Instead, simply write what you know. Know a lot about your favorite sport? That’s valuable knowledge that can be used in characters, setting, or plot. Know what it feels like to lose someone precious? Let your character feel it. If you don’t know enough about something you really want to write about, study it – but always write what you know.

Write what you feel

Is there a political issue that you are passionate about, or a moral problem you have a stance on? Perhaps gay marriage, or abortion, or similar popular issues from current times. Maybe you have an opinion on polygamy, or gun control, or immigration, or any number of other topics. You have an opinion, you have some degree of knowledge about that opinion and issue – thus, you have story material. Writing a story with a theme you are passionate about can give you some amazing works.

There are countless stories to be told using the issues and problems you are passionate about, but remember: always write what you know. If you don’t know everything about an issue you care about, that’s okay. Few people do. Just do your research so that you can write a story with depth, and support the stance your theme takes fairly. Readers often appreciate good themes that are supported or explored fairly even when they don’t agree with the stance that is taken.

Write what you experience

One of the most useful tools in a writers arsenal is personal experience. Whether it be a love interest that didn’t turn out the way you wished or even one that did, a vacation that took hilarious or horrible turns, or the feelings of losing a loved one. That time you spent in the army or what you felt when you saw that bear when you went camping. The adrenalin and fear of an automobile accident, a mugging, or a fight. The feeling of getting drunk to celebrate, or to mourn.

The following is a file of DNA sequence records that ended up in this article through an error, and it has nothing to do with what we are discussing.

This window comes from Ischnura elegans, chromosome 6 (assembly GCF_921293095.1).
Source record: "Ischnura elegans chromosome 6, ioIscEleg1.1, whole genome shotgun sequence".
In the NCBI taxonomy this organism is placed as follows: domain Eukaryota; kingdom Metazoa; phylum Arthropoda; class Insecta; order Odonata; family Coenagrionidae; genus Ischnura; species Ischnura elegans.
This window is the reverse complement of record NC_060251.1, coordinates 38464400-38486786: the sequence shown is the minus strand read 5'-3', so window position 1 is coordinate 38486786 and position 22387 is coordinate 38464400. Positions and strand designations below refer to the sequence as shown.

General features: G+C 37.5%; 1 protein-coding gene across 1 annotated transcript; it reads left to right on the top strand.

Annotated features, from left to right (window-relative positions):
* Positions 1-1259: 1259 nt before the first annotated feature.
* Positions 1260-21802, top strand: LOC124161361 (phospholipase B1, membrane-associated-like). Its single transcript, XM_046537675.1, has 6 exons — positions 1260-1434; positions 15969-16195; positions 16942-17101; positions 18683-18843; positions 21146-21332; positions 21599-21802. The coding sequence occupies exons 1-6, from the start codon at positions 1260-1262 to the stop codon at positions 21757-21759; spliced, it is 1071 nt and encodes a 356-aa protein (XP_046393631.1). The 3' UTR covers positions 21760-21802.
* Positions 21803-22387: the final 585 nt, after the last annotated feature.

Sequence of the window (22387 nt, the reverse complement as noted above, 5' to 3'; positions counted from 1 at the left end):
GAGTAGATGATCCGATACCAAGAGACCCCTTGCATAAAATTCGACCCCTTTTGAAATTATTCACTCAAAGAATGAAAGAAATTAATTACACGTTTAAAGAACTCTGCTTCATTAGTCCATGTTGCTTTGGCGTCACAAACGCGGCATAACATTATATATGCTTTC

Every experience you have ever had is material for a story, no matter how mediocre it may seem to you personally. After all, you don’t want all of your characters to be perfect or too exotic; and besides that, what may be mediocre to you may be exotic to someone else. Character flaws and daily experiences are what make characters interesting and relatable, so when you’re trying to think of something to add to a story or a character history in order to provide more depth, just look back through your own experience to see if you’ve done anything your character might have experienced. It’s easy to come up with story ideas or add depth to a current story this way.

Write what you observe

Writing about your own experience is fantastic, but you alone can only experience so much. The power of observation, then, is a great resource for the savvy writer. Just as you write about your own experience, you can learn to observe how other people live through similar and even opposite experiences. Learn to study people and events in life, and observe how people behave. This is often a simple matter of paying attention to what goes on around you. How your friend behaved during their engagement and wedding, how your cousin or sibling dealt with a rough divorce. There are many life experiences to observe all around you, every single day.